Every day, every hour, every minute until we go to sleep—and sometimes, even then—we are inundated with information. We can see what our friend who lives in New Zealand—or Hong Kong, even—is doing right at this very instant through a little thing called Facebook. That same friend might have checked into where they ate lunch today, too, on a clever application called FourSquare. And if they’ve connected FourSquare to their Facebook, you'll know where they had lunch—whether you want to or not—in no time. With so many rings, dings, and vibrations coming from our computers and cell phones at all hours, we're never far from anything and everything the web has to offer.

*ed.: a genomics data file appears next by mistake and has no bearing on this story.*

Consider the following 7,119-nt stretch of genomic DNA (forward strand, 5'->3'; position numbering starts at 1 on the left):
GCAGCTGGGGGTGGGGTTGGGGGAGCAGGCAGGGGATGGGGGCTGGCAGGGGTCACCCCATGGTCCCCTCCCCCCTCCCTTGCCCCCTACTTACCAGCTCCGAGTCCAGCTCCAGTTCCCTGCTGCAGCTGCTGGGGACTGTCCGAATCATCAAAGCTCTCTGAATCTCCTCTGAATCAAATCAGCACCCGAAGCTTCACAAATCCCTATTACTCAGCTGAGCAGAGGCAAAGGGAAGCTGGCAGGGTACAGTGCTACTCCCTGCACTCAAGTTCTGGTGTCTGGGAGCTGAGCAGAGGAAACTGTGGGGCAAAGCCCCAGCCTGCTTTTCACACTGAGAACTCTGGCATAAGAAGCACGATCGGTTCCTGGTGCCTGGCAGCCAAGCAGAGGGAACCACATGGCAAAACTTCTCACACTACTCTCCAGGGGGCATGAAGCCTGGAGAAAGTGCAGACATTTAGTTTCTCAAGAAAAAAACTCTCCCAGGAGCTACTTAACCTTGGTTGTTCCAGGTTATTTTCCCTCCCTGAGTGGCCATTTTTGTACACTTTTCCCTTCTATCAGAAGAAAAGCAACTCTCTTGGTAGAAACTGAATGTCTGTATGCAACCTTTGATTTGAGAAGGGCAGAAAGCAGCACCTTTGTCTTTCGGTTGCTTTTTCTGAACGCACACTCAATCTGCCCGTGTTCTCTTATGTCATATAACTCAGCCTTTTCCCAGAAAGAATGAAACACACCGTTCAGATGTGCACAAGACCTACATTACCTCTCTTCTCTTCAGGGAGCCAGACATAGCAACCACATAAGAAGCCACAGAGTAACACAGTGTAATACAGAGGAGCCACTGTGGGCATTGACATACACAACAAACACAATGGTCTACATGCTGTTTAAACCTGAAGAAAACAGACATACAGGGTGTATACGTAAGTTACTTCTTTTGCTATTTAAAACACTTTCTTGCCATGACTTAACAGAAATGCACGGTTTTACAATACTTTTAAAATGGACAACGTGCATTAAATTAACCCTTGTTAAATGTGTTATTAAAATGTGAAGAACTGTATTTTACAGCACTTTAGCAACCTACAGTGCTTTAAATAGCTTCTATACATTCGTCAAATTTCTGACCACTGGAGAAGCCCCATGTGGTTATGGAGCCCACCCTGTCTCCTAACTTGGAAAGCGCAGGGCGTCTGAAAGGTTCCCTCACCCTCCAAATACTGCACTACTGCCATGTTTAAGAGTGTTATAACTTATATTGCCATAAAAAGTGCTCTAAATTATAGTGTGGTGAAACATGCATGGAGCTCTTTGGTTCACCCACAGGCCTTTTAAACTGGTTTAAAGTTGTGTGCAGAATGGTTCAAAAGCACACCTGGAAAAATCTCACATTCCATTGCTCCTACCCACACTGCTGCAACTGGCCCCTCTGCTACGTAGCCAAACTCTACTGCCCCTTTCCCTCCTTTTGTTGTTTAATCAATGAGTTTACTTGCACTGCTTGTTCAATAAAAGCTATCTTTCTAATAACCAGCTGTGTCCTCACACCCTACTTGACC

Subsequently, today’s consumer is no longer restricted to making decisions based on the most convenient, or even annoying, marketing approach. Many marketers’ attempts to catch consumer’s attention are falling by the wayside completely. And what’s worse: they continue to try to understand their bad results based purely on data. The problem, and the reason they're falling behind, lies in the insights they're failing to make. As aforementioned, there's just so much we're constantly being presented with—if you're not finding a way to turn that data into intelligence, you're going to falter and ultimately, fail.